Scuffles in Paris during 'yellow vest' protest

Ivan Schwartz
December 15, 2018

The "yellow vest" movement, which began its demonstrations November 17 initially to protest an increase in fuel taxes, soon morphed into an expression of rage about the high cost of living in France and a sense that Macron's government is detached from the everyday struggles of workers.

Around 60 people had been arrested in the capital by 11:00 am (1000 GMT) compared with 500 at the same time last weekend, according to figures released by the local government.

Interior Minister Christophe Castaner warned on Friday that the demonstrations were attracting violent extremists from the political left and right, as well as looters.

"I would prefer an act of responsibility".

"The more the movement continues, the more it will be a loss for the French economy", the governor of the French cental bank, Francois Villeroy de Galhau said in an interview with Les Echos newspaper on Thursday.

However, the terror attack, along with Macron's proposals to increase the minimum wage, have lead some other yellow vests to call for a focus on discussion, rather than more protests this weekend, for fear of losing the public's sympathy.

"Go Christmas shopping", urged Jacline Mouraud, a 51-year-old hypnotherapist from Brittany whose viral Facebook video lambasting Macron's fuel tax helped inspire the Yellow Vests protests at the beginning, this week.

Images of road blocks, massive traffic jams and mobs rioting on the streets of Paris have dented France's image, as well as Macron's hopes of forcing through more business-friendly reforms, analysts say.

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"We will see if the French are still supporting the movement but also if the "yellow vests" are ready to stop demonstrating and structure themselves", said Poirier, in a reference to the grassroots nature of the movement, which has no leadership and has largely been organized through social media.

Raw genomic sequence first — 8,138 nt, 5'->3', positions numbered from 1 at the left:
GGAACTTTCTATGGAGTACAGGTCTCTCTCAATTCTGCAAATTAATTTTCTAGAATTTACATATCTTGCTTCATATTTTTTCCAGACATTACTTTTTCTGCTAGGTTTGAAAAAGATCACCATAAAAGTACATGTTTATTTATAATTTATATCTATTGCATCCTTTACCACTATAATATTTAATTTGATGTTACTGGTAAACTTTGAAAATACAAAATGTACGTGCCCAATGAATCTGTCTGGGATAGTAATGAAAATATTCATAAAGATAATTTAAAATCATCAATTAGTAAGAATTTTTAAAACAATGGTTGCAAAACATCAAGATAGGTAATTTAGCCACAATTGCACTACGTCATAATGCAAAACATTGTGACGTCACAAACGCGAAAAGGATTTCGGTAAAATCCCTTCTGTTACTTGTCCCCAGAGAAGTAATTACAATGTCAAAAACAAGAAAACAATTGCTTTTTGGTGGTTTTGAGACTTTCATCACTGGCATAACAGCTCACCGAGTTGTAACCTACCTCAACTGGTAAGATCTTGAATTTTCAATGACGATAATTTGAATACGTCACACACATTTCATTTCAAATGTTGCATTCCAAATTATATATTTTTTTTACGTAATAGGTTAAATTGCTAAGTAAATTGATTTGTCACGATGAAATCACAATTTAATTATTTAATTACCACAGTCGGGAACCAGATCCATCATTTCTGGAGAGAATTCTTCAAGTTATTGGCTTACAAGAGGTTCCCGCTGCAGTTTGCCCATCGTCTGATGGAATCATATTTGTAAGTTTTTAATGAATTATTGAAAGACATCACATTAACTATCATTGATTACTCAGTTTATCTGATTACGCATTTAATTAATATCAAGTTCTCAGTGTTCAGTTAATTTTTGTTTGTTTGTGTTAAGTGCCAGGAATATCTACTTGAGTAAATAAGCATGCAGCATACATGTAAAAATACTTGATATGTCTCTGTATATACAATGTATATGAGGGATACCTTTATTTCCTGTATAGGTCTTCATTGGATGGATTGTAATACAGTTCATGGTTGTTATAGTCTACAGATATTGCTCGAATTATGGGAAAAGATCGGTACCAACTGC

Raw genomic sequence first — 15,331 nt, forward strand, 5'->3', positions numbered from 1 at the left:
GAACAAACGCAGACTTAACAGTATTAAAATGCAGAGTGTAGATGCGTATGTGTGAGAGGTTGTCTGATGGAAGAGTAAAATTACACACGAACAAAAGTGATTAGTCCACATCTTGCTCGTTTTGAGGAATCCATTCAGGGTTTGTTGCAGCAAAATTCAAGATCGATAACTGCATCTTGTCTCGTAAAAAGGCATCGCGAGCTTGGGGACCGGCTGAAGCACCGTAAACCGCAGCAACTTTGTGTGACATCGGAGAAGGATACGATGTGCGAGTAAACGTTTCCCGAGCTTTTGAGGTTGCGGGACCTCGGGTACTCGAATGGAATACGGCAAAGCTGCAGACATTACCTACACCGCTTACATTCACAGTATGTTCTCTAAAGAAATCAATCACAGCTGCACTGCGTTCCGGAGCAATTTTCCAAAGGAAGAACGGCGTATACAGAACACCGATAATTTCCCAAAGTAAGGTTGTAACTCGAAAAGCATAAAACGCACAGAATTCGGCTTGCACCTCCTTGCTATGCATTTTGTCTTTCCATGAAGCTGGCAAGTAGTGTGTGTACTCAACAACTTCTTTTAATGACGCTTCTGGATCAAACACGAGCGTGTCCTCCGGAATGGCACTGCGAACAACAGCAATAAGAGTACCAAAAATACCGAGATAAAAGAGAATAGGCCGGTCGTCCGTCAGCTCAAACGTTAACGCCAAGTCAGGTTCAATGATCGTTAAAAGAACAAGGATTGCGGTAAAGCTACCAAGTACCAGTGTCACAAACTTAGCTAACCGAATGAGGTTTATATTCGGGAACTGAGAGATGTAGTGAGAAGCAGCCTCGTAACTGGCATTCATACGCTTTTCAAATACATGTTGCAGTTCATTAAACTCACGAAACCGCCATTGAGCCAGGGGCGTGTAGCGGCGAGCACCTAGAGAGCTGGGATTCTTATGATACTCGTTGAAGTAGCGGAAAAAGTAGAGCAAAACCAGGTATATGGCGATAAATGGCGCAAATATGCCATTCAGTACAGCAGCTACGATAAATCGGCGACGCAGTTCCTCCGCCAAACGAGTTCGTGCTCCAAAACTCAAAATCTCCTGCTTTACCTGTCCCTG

Speaking at a news conference after a meeting of European Union leaders in Brussels Friday, Macron said "France needs calm, order and a return to normal". But he refrained from directly calling for protesters to stay at home.

In the rest of France, the "yellow vests" block roundabouts, tolls and have been identified in cities such as Marseille or Bordeaux. More than half of French people have changed Christmas shopping plans due to the protests, according to an Opinionway poll published on December 7, and one in five said they were ordering online for safety reasons.

But he announced a climb-down on the hated fuel tax rise last week and further concessions appear to be on the cards.

The total package has been estimated by economists to cost up to 15 billion euros ($17 billion), which is expected to be financed mostly by government borrowing. There were more than 1,000 protesters in the capital so far, police spokeswoman Johanna Primevert told BFM TV.

Drouet was referring to Macron's address to the nation on Monday, billed as the most important speech of his presidency, in which he offered a range of concessions to the demonstrators.

About 8,000 police and 14 armoured vehicles were deployed in Paris for the demonstration, after similar protests in recent weekends turned violent, with protesters smashing and looting stores and setting up burning barricades in the streets.

After shutting their doors last Saturday, several tourist sites around Paris, including the Louvre museum and the Eiffel Tower, are planning to open this weekend.

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